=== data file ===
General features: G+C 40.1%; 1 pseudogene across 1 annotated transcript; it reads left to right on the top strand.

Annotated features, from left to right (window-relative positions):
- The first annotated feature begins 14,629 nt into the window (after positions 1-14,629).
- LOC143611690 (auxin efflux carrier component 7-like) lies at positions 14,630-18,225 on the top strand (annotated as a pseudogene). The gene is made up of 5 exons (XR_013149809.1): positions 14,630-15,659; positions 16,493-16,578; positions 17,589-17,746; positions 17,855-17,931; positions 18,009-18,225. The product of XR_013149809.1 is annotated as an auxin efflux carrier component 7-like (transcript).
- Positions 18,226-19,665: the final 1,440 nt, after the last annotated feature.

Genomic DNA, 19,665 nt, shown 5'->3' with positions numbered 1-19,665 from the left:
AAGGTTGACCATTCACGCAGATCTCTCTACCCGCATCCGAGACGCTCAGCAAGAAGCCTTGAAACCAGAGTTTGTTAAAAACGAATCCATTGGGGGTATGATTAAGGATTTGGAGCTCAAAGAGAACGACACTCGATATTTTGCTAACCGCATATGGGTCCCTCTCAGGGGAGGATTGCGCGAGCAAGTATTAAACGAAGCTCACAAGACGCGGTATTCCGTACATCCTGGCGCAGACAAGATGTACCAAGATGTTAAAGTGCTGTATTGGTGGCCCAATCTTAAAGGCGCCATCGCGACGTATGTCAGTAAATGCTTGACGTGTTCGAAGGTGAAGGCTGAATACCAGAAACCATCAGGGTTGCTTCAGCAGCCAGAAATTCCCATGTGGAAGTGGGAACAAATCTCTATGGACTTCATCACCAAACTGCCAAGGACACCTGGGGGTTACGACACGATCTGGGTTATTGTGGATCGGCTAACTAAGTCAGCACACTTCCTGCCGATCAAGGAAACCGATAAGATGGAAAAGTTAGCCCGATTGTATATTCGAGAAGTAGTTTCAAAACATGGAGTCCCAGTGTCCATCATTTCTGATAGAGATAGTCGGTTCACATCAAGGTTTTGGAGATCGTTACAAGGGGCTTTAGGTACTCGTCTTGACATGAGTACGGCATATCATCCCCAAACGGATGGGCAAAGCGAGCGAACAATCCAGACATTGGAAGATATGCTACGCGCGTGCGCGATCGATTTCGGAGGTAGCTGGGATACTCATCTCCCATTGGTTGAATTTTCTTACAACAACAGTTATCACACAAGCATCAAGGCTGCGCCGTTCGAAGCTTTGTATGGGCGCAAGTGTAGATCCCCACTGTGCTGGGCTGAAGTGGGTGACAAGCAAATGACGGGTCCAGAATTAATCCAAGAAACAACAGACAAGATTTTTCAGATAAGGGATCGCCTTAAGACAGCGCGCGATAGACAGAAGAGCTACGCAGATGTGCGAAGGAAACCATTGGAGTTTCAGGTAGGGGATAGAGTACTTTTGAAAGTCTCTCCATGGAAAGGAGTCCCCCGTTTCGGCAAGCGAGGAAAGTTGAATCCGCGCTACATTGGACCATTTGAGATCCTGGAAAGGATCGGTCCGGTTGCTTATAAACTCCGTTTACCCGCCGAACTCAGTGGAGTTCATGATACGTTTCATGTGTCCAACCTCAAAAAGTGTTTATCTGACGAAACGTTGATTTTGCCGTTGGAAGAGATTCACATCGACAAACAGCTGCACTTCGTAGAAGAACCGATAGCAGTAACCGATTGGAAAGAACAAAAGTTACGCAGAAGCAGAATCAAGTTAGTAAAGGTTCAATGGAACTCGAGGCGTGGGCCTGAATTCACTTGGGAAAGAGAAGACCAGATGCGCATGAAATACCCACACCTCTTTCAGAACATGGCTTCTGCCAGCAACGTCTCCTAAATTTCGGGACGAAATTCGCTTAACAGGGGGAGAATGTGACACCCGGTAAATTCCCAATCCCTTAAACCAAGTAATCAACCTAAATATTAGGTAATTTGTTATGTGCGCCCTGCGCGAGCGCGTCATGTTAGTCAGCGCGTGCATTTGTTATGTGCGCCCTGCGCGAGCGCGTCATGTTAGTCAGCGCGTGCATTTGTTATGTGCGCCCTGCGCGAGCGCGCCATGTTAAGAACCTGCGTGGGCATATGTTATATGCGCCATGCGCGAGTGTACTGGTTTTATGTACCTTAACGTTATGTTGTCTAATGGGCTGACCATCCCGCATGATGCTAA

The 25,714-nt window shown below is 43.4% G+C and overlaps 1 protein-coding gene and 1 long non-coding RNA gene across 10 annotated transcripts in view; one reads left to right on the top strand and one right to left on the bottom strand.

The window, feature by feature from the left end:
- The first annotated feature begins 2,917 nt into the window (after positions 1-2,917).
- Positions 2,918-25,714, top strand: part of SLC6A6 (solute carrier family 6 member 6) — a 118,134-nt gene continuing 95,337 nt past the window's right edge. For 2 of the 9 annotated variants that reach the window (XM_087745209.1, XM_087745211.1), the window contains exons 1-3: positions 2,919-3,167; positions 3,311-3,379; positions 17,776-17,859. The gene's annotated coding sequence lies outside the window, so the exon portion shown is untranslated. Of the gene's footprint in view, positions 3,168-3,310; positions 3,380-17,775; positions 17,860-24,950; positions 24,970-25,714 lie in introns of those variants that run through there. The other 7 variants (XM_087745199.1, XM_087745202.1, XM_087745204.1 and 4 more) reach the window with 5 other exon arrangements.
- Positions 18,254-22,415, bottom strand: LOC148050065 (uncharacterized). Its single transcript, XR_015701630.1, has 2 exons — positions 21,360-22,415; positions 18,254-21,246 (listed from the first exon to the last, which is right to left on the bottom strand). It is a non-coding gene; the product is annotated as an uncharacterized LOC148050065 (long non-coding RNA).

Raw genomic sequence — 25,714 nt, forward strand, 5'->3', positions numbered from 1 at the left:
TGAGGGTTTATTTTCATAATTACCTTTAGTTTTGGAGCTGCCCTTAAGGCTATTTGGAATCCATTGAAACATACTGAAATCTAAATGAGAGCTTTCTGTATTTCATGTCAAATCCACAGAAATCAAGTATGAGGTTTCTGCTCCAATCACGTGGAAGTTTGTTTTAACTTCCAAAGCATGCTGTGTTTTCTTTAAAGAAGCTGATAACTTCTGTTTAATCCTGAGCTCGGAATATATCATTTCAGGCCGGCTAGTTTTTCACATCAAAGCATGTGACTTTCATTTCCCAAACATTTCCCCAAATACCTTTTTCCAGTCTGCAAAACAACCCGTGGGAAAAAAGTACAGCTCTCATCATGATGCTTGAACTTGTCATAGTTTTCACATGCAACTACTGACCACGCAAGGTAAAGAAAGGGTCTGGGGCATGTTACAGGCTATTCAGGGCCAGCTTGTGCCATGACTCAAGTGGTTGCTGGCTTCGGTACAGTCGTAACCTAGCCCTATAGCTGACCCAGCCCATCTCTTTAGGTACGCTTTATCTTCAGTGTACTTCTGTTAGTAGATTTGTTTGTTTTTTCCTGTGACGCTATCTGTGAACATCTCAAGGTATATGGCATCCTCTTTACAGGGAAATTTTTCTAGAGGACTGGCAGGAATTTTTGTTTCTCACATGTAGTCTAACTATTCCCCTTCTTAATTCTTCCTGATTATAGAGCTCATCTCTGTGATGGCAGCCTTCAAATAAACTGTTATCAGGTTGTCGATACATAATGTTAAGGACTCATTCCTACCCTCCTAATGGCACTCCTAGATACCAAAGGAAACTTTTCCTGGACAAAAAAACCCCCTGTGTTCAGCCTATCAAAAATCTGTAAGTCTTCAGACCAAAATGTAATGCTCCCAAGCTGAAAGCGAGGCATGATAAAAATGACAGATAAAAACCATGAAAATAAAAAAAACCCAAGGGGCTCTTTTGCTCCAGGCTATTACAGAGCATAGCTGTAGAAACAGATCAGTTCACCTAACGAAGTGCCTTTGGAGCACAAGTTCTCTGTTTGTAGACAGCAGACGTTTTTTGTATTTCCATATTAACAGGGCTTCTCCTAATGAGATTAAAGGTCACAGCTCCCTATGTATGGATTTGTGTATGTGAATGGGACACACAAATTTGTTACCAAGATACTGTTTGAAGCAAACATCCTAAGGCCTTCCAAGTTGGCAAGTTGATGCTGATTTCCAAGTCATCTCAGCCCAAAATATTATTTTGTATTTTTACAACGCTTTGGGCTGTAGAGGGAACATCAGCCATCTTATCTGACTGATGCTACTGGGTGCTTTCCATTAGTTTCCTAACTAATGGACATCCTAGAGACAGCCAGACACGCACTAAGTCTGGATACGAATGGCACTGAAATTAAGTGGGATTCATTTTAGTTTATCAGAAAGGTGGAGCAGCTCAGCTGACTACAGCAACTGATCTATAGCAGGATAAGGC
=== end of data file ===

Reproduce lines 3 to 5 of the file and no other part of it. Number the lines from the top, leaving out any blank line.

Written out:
- The first annotated feature begins 14,629 nt into the window (after positions 1-14,629).
- LOC143611690 (auxin efflux carrier component 7-like) lies at positions 14,630-18,225 on the top strand (annotated as a pseudogene). The gene is made up of 5 exons (XR_013149809.1): positions 14,630-15,659; positions 16,493-16,578; positions 17,589-17,746; positions 17,855-17,931; positions 18,009-18,225. The product of XR_013149809.1 is annotated as an auxin efflux carrier component 7-like (transcript).
- Positions 18,226-19,665: the final 1,440 nt, after the last annotated feature.